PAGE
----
MUM and dad investors who took advantage of the Halifax Bank of Scotland takeover offer for BankWest shares could face a capital gains tax liability.
Rumours abound that the Australian Tax Office’s beefed up audit squad will be looking at the tax returns of BankWest shareholders to see if they have declared the capital gains they would have made on the share sales.
An ATO spokeswoman refused to comment on the rumours, citing Section 16 of the Tax Act that prohibits the tax office from making any statements about activities revolving around personal taxpayer matters.
Indeed, it is not difficult for the ATO to look into how many BankWest shareholders paid capital gains after taking part in the Halifax takeover.
The company’s share registry is a public document and after that is obtained it is simply a matter of the ATO checking names and returns for payment of capital gains.
If the investors accepted the HBoS offer pre June 30 that could mean a capital gains tax liability for the 2002-03 financial year.
If they accepted the offer after June 30 the capital gain will need to be reported when they come to file their 2003-04 tax return.
If they held the share for more than 12 months they will receive a 50 per cent capital gains tax discount.
RSM Bird Cameron partner Rami Brass said there was a capital gain attached to the sale of the BankWest shares to Halifax.
“A lot of people, mostly mum and dad investors, bought shares at about $2.15. Halifax offered $4.35 for those shares so they could be facing quite a capital gains tax bill,” Mr Brass said.
“The only saving grace for them at the moment is that the takeover was done after year’s end so it won’t affect them for this tax return.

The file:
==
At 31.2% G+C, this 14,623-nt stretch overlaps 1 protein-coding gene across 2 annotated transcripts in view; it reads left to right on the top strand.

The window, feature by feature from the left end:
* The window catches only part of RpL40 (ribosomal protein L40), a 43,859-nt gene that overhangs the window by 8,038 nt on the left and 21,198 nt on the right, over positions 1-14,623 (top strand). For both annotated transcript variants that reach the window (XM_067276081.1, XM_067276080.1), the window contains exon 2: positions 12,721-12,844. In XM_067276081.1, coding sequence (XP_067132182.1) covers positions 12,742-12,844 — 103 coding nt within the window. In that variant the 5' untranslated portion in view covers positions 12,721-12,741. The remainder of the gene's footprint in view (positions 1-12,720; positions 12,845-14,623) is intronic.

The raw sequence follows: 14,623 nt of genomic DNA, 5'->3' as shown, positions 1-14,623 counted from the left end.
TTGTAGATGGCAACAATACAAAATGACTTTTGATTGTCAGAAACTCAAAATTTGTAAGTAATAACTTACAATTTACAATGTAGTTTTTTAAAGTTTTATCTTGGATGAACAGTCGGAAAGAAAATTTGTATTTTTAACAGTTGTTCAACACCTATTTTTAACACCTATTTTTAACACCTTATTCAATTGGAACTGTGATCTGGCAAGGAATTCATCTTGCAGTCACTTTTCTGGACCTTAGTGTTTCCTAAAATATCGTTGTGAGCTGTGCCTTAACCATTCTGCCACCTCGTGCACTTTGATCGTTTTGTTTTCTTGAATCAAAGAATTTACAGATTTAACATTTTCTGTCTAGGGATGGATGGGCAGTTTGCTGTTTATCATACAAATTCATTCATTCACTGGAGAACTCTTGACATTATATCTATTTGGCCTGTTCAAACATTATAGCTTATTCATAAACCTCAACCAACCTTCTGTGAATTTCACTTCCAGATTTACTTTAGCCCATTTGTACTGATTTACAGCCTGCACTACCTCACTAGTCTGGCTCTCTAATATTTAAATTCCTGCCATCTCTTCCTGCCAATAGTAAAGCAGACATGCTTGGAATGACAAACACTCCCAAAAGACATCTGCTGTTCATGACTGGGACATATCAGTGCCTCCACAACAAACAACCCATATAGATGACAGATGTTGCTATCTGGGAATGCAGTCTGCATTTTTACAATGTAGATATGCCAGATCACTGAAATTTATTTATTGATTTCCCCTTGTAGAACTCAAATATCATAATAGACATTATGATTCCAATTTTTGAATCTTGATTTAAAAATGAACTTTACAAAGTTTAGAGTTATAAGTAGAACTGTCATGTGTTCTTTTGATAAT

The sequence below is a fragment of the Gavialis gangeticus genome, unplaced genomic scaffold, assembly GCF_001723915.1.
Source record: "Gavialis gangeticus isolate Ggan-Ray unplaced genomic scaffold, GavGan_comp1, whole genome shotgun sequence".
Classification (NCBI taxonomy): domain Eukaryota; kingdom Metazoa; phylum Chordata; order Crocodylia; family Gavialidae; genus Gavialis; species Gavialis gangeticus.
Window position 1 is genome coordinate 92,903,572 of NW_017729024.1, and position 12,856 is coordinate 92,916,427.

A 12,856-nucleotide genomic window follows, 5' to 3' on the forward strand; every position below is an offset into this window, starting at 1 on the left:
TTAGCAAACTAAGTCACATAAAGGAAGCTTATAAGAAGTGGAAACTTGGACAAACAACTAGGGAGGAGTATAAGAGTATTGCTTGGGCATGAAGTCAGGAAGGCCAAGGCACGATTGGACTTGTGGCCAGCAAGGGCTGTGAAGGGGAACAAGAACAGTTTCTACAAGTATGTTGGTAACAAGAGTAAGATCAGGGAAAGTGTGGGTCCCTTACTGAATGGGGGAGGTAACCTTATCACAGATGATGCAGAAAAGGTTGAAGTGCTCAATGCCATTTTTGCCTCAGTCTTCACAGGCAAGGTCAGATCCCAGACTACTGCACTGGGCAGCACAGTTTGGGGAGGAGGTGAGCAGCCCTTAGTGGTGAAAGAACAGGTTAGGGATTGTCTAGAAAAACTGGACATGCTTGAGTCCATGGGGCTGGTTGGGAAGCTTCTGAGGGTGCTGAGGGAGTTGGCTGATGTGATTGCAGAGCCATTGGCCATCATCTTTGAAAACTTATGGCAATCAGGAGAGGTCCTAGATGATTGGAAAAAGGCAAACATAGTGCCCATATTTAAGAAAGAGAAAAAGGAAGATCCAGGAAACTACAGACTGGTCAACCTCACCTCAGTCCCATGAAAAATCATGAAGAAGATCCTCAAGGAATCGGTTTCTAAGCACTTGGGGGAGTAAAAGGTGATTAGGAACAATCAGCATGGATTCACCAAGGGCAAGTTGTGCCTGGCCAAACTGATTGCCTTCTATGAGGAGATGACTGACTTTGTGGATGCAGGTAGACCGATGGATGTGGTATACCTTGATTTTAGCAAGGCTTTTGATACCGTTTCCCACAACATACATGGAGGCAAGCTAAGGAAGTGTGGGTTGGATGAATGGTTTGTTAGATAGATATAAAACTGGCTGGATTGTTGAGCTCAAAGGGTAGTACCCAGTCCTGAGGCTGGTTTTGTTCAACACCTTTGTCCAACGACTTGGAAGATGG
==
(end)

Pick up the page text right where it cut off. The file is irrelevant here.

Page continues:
“A lot of people out there don’t think that the ATO will look at them because it’s only $15,000 or so but really it is not a big exercise for them.
“How hard would it be to go through the share registry and make sure they get all of the capital gains tax owing to them?”
Barrington Partners partner Roger Sullivan said the ATO had undertaken similar investigations in the past.
“Back in 1970-71 ATO staff went to all of the brokerage houses during the nickel boom and photocopied their ledger books so they could check to make sure share traders were paying their taxes,” he said.
“This is the sort of stuff the ATO should be able to do pretty easily with the technology it has at its disposal these days.”
Mr Sullivan said most of the capital gains tax liabilities were likely to come up for investors in the 2003-04 financial year and the payment would probably fall due in 2005.
However, he said, if investors had taken the Halifax offer before June 30, they would have the capital gains tax liability falling due in this year’s tax return.
This could prove problematic given that most individual tax returns had to be filed by October 31.
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